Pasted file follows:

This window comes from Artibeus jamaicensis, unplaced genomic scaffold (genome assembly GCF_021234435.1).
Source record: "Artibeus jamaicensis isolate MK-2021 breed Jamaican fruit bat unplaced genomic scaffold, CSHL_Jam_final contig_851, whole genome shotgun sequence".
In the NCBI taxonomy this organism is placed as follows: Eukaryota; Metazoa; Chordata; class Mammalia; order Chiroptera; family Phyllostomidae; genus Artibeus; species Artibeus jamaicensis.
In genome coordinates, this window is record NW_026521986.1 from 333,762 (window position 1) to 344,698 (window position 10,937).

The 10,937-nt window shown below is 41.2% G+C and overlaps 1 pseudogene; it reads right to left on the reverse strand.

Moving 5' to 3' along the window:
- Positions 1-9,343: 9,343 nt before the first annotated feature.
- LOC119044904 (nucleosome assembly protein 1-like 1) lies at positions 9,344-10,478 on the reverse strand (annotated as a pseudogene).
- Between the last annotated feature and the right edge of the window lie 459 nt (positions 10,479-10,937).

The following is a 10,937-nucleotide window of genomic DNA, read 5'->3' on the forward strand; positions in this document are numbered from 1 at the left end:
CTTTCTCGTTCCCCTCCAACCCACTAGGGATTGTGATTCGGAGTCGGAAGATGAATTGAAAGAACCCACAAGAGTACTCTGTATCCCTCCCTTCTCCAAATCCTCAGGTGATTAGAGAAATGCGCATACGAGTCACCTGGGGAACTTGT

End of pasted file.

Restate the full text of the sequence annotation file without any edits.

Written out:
This window comes from Artibeus jamaicensis, unplaced genomic scaffold (genome assembly GCF_021234435.1).
Source record: "Artibeus jamaicensis isolate MK-2021 breed Jamaican fruit bat unplaced genomic scaffold, CSHL_Jam_final contig_851, whole genome shotgun sequence".
In the NCBI taxonomy this organism is placed as follows: Eukaryota; Metazoa; Chordata; class Mammalia; order Chiroptera; family Phyllostomidae; genus Artibeus; species Artibeus jamaicensis.
In genome coordinates, this window is record NW_026521986.1 from 333,762 (window position 1) to 344,698 (window position 10,937).

The 10,937-nt window shown below is 41.2% G+C and overlaps 1 pseudogene; it reads right to left on the reverse strand.

Moving 5' to 3' along the window:
- Positions 1-9,343: 9,343 nt before the first annotated feature.
- LOC119044904 (nucleosome assembly protein 1-like 1) lies at positions 9,344-10,478 on the reverse strand (annotated as a pseudogene).
- Between the last annotated feature and the right edge of the window lie 459 nt (positions 10,479-10,937).

The following is a 10,937-nucleotide window of genomic DNA, read 5'->3' on the forward strand; positions in this document are numbered from 1 at the left end:
CTTTCTCGTTCCCCTCCAACCCACTAGGGATTGTGATTCGGAGTCGGAAGATGAATTGAAAGAACCCACAAGAGTACTCTGTATCCCTCCCTTCTCCAAATCCTCAGGTGATTAGAGAAATGCGCATACGAGTCACCTGGGGAACTTGT